Tag Archives: screw caps for wine

What’s a “Corked” Wine?

After last week’s post on where corks come from, Jan wrote in to ask what it means when someone says the wine is corked. Here’s a brief explanation:

I should add that cork taint is an equal opportunity problem and can afflict everything from two-buck Chuck to Chateau Sticker Shock!

Jan’s question leads us to another one: What kind of seal will be the most common 25 years from now? Anyone want to place a bet?

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Where Do Corks Come From?

Bill wrote in to ask where corks come from. Cork is a type of oak and the biggest supplier is Portugal. More here:

You might like to know that natural cork is by far the best choice, environmentally. In fact environmentalists are quite concerned about the trend toward alternatives because the cork forests are habitat for endangered species.

It seems to me I’ve been pulling out very few bad corks over the last few years. Do you agree?How do you feel about the alternatives? Let me know! 

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Is There a Cork Shortage?

There’s this persistent rumor going round that there’s a cork shortage. Any truth to it? Nope. 

I feel like I’m pulling far fewer bad corks out of bottles over the past few years. How about you? And, how do you feel about the alternatives? 

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Are Screw Caps Better than Corks?

Wine-opening-3

Question from Josh: I overheard a server in a wine bar say that screw caps are better than corks. Is that really true?

Reply: Hi, Josh. Thanks for writing. Things have changed so rapidly in the world of wine closures that it’s hard for anyone to keep up! It used to be so simple. Quality wines were finished with natural cork. Any other sort of seal was meant for the cheap stuff.

I’m afraid the best short answer to your question is “I’m not sure.” The thing is, it depends upon the situation.

For wines meant for early drinking, which is most of the world’s wine, I think it’s safe to say that the screw cap is the best choice. That is, in terms of function.

There’s no getting away from the emotional reaction. Surveys show that people are more accepting of screw caps than they used to be, but there are still a lot of folks who just don’t like them. I have to admit that the crack of the screwcap coming off can’t compete with the subtle “pop” of the cork coming out of the bottle when it comes to romance.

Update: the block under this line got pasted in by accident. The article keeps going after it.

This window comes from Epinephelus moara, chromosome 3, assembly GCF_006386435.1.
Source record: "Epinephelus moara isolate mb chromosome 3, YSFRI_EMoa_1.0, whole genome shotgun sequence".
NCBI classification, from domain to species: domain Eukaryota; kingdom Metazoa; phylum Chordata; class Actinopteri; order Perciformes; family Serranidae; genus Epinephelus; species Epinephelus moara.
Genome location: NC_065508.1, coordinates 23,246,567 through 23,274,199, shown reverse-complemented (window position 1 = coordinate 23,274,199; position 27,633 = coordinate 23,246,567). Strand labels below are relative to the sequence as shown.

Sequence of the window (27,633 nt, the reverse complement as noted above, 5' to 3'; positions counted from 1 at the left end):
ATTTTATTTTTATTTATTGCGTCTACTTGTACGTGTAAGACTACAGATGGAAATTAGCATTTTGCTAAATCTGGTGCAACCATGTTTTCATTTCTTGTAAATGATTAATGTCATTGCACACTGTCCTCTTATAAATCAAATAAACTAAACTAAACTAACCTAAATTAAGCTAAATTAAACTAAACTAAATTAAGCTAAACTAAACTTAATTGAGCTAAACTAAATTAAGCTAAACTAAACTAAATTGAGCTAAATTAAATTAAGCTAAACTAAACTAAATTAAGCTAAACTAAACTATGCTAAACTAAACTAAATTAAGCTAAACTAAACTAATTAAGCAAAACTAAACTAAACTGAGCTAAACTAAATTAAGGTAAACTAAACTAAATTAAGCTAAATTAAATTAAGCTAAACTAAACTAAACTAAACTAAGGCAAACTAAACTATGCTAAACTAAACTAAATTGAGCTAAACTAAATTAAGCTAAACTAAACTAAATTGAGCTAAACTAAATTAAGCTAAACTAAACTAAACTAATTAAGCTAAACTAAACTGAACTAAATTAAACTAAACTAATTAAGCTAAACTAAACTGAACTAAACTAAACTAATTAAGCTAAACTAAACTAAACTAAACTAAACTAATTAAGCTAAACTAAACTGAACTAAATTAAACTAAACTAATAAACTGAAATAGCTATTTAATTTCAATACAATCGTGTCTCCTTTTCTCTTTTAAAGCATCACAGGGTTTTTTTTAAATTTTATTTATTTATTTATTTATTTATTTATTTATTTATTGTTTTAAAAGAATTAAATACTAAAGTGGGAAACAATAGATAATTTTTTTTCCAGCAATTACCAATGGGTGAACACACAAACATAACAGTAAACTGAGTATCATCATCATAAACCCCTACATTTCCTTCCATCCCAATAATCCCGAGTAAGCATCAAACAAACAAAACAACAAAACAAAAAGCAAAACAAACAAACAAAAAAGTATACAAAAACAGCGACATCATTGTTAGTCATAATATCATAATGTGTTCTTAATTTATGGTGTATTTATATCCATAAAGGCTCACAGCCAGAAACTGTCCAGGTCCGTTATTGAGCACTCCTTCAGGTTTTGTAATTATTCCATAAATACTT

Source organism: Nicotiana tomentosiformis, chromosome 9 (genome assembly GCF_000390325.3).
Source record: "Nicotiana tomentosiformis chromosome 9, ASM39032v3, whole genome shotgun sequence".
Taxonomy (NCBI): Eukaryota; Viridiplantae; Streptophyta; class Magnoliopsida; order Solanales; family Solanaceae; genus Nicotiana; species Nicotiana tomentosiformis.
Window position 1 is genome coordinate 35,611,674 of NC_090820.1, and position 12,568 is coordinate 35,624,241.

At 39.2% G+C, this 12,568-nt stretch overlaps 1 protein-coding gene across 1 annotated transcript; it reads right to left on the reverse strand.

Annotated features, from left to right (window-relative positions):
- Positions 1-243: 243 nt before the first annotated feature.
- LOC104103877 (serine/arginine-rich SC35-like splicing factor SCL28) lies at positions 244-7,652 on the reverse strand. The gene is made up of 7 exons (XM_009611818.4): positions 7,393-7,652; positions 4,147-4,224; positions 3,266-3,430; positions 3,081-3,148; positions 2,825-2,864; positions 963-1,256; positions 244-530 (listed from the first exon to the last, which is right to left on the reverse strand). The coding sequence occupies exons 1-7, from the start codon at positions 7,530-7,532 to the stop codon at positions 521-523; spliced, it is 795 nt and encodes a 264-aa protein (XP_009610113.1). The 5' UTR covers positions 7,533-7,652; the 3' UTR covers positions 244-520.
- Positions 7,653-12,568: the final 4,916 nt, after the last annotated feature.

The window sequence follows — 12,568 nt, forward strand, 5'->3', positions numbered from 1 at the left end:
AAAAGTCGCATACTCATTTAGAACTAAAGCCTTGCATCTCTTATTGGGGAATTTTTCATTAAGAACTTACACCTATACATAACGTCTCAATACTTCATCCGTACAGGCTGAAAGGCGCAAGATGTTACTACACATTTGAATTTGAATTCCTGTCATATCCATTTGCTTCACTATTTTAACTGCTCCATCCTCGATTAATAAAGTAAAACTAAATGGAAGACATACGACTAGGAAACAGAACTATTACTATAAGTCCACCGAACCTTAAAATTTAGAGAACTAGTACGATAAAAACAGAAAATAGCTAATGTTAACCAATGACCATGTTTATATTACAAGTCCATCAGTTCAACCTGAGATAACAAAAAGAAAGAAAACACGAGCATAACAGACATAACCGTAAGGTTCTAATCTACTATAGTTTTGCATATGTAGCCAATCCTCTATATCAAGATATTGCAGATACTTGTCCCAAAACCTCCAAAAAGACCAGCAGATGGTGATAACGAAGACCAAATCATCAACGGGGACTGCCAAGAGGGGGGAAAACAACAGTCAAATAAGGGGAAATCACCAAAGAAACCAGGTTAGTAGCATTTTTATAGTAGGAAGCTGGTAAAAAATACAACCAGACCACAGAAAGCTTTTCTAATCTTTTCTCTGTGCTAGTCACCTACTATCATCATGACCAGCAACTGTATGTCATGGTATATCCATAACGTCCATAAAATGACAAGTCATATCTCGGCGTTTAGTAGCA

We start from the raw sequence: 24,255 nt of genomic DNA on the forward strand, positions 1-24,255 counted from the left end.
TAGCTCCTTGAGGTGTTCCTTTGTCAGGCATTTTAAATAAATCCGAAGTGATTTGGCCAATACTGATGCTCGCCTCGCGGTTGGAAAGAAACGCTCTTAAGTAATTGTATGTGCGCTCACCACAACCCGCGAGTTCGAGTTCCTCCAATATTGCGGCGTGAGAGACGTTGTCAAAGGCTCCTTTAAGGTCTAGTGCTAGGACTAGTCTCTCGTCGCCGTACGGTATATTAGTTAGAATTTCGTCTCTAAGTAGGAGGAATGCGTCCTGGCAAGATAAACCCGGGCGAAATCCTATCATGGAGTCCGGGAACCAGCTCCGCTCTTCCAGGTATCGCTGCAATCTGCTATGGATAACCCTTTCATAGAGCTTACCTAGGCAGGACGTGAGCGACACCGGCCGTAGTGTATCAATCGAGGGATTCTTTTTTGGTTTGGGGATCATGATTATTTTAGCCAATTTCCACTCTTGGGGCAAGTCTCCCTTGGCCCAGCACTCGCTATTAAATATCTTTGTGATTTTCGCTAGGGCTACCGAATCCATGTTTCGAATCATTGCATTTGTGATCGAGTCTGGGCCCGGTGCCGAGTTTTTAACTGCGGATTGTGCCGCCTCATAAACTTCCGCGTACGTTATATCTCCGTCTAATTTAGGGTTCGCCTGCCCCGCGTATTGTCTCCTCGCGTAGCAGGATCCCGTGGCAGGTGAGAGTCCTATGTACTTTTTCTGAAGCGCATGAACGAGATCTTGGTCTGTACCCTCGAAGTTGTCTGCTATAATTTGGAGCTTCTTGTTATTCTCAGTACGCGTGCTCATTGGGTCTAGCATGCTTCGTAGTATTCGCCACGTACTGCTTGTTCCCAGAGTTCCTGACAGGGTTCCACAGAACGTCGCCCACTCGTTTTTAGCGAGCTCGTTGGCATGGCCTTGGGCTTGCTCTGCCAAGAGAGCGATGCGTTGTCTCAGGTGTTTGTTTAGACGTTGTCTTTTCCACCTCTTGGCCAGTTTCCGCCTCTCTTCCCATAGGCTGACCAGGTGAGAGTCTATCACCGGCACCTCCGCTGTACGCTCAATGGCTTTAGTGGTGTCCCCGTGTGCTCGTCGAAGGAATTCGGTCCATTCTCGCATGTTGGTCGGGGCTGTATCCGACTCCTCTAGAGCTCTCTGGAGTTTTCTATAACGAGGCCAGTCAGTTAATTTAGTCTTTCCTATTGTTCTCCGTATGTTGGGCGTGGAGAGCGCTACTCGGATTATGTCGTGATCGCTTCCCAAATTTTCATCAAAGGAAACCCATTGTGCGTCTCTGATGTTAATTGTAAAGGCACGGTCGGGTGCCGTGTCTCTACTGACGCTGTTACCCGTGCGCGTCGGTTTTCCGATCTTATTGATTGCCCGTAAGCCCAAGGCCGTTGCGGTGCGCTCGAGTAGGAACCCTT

But functionally, they keep the wine fresher longer that a traditional cork. And, that applies to almost all white and rosé wine and even a lot of reds.

That’s great news because with a screw cap there’s zero risk of cork taint – you know – that musty, moldy smell that reminds you of your grandmother’s basement.  They’re also great when you’re on a picnic and forgot you corkscrew!

For wines that are meant for bottle aging – and these are mainly high quality, full-bodied reds and high-end dessert wines – the jury is still out. We’re not sure what to expect over the long term. Continue reading

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What is “Corked” Wine?

Question from Bill: Hi! What is corked wine?

Reply: Hi, Bill. Thanks for writing! With the popularity of plastic corks and screw caps you might well think that when someone says “This wine is corked” it means that it has a real cork in it! But, no…

When the wine is “corked” it means that it’s got a dank, moldy aroma like a stack of wet newspapers or a damp basement. Yuck! Fortunately, it’s not harmful. Unfortunately, it stinks! At low levels it dulls the fruit character. At high levels it’s extremely offensive! And, human detection is measured in the parts per trillion – this is potent stuff! If you hear a reference to “cork taint”, its the same thing.

There are other sources, but the most common reason for this off character is a compound called 2,4,6 tricholoranisole (TCA for short). We now know that TCA can come from other wooden surfaces (natural cork is bark of the cork-oak tree)  like a barrel or a picking box. Wineries have been known to remodel if they have any wooden surfaces in the actual production area because if you get the right naturally-occurring airborne fungi together with chlorine (very common in wineries; in the past they used chlorine to purify natural cork, but that’s been replaced by hydrogen peroxide) it’s a nice recipe for producing TCA. Continue reading

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